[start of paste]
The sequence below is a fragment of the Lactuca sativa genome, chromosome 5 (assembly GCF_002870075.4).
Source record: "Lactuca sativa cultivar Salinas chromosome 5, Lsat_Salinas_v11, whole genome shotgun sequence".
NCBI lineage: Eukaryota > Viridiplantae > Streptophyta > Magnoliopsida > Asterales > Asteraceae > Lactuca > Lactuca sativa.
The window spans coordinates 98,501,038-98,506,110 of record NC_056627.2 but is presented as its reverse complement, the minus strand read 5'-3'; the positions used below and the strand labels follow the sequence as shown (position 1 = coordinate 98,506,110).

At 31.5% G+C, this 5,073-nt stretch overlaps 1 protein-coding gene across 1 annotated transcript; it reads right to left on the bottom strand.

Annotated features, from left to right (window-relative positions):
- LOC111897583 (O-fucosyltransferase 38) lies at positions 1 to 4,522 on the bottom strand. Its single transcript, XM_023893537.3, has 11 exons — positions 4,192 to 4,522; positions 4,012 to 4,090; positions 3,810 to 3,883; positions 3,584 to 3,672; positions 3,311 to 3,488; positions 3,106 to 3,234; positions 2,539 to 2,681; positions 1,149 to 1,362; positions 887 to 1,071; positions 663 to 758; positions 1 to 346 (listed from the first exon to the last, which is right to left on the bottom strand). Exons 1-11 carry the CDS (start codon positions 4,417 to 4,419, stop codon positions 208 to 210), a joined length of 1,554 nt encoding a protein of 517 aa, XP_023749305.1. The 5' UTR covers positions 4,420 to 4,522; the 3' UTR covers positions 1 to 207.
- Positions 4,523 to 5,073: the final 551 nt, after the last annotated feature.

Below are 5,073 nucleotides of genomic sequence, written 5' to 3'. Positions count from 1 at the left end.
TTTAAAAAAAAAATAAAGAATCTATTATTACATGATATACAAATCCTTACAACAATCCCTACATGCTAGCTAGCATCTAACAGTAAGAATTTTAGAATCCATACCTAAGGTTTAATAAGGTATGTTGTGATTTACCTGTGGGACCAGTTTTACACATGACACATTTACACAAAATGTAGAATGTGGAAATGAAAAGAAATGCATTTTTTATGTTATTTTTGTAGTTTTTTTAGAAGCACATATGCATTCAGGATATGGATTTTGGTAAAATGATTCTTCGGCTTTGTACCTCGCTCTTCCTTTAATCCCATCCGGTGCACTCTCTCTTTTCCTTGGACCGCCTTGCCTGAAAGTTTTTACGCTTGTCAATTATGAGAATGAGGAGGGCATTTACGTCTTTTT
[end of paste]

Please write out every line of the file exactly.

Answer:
The sequence below is a fragment of the Lactuca sativa genome, chromosome 5 (assembly GCF_002870075.4).
Source record: "Lactuca sativa cultivar Salinas chromosome 5, Lsat_Salinas_v11, whole genome shotgun sequence".
NCBI lineage: Eukaryota > Viridiplantae > Streptophyta > Magnoliopsida > Asterales > Asteraceae > Lactuca > Lactuca sativa.
The window spans coordinates 98,501,038-98,506,110 of record NC_056627.2 but is presented as its reverse complement, the minus strand read 5'-3'; the positions used below and the strand labels follow the sequence as shown (position 1 = coordinate 98,506,110).

At 31.5% G+C, this 5,073-nt stretch overlaps 1 protein-coding gene across 1 annotated transcript; it reads right to left on the bottom strand.

Annotated features, from left to right (window-relative positions):
- LOC111897583 (O-fucosyltransferase 38) lies at positions 1 to 4,522 on the bottom strand. Its single transcript, XM_023893537.3, has 11 exons — positions 4,192 to 4,522; positions 4,012 to 4,090; positions 3,810 to 3,883; positions 3,584 to 3,672; positions 3,311 to 3,488; positions 3,106 to 3,234; positions 2,539 to 2,681; positions 1,149 to 1,362; positions 887 to 1,071; positions 663 to 758; positions 1 to 346 (listed from the first exon to the last, which is right to left on the bottom strand). Exons 1-11 carry the CDS (start codon positions 4,417 to 4,419, stop codon positions 208 to 210), a joined length of 1,554 nt encoding a protein of 517 aa, XP_023749305.1. The 5' UTR covers positions 4,420 to 4,522; the 3' UTR covers positions 1 to 207.
- Positions 4,523 to 5,073: the final 551 nt, after the last annotated feature.

Below are 5,073 nucleotides of genomic sequence, written 5' to 3'. Positions count from 1 at the left end.
TTTAAAAAAAAAATAAAGAATCTATTATTACATGATATACAAATCCTTACAACAATCCCTACATGCTAGCTAGCATCTAACAGTAAGAATTTTAGAATCCATACCTAAGGTTTAATAAGGTATGTTGTGATTTACCTGTGGGACCAGTTTTACACATGACACATTTACACAAAATGTAGAATGTGGAAATGAAAAGAAATGCATTTTTTATGTTATTTTTGTAGTTTTTTTAGAAGCACATATGCATTCAGGATATGGATTTTGGTAAAATGATTCTTCGGCTTTGTACCTCGCTCTTCCTTTAATCCCATCCGGTGCACTCTCTCTTTTCCTTGGACCGCCTTGCCTGAAAGTTTTTACGCTTGTCAATTATGAGAATGAGGAGGGCATTTACGTCTTTTT